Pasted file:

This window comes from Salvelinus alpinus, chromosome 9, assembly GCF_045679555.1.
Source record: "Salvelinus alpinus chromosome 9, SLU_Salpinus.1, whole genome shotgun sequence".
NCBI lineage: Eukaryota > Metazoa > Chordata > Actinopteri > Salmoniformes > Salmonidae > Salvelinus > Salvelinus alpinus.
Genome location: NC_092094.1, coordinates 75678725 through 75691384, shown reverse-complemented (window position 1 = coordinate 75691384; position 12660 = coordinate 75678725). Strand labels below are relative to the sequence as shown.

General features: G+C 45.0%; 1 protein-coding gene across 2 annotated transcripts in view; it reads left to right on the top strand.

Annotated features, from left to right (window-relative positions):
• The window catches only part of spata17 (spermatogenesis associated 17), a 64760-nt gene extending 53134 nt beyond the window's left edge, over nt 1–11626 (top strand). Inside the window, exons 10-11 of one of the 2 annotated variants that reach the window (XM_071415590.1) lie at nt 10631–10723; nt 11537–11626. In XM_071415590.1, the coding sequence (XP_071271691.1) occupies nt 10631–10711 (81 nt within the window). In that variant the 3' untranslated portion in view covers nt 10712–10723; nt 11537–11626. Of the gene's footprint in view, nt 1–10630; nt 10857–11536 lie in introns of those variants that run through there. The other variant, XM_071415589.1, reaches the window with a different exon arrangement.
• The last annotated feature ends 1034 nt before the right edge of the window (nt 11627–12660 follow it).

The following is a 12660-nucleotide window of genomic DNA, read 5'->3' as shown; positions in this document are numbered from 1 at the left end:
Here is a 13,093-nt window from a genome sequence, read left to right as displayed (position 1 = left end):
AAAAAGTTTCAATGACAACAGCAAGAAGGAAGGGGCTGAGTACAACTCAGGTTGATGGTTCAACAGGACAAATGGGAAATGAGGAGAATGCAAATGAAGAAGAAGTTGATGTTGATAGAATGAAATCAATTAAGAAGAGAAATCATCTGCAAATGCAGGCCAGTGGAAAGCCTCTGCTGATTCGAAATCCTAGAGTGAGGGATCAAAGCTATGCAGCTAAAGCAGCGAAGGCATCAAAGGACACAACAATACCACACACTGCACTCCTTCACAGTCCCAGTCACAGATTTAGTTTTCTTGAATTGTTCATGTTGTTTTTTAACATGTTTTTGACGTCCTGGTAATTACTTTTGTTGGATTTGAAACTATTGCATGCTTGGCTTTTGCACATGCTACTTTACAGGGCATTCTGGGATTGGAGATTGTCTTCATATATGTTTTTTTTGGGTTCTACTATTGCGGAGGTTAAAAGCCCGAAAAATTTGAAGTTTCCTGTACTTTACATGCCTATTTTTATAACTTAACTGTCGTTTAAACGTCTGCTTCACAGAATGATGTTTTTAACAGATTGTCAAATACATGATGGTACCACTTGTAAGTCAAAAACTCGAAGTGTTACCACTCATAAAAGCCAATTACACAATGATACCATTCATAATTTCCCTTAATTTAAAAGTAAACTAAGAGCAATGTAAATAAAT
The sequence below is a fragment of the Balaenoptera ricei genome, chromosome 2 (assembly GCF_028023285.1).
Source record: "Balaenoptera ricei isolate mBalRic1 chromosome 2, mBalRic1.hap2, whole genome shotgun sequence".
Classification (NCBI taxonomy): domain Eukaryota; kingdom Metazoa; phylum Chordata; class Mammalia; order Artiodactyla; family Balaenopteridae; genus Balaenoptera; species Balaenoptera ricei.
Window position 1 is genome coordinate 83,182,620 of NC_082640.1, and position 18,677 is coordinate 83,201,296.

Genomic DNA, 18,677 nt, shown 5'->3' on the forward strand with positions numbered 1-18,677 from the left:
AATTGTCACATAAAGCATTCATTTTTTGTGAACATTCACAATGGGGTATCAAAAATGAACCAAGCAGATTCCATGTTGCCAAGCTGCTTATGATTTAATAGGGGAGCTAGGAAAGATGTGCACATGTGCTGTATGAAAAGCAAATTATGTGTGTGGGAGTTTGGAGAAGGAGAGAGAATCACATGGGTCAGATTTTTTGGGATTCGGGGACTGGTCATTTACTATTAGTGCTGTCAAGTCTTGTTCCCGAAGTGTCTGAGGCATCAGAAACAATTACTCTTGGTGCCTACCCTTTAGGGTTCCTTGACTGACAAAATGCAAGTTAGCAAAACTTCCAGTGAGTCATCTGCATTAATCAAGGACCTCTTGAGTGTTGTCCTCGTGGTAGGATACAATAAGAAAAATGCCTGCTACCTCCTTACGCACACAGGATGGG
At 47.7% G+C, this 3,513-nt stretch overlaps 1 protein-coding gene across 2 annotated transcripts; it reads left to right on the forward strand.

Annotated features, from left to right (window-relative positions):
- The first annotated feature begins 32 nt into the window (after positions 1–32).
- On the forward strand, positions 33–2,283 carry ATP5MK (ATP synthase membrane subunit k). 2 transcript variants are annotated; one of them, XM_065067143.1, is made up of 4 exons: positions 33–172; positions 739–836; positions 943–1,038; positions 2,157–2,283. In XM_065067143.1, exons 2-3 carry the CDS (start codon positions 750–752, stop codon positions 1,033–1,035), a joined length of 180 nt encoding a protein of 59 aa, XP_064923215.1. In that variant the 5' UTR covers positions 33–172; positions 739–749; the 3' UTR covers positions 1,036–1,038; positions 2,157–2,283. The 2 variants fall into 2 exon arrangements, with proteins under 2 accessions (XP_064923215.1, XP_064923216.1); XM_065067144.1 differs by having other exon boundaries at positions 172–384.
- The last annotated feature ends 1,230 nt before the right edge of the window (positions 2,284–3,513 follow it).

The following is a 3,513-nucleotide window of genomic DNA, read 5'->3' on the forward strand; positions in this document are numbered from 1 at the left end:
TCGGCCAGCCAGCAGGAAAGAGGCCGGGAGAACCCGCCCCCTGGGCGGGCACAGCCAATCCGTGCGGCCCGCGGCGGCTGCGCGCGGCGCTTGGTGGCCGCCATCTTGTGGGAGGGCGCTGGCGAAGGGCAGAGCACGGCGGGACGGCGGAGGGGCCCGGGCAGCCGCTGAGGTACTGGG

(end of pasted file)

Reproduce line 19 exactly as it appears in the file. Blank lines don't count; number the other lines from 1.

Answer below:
Annotated features, from left to right (window-relative positions):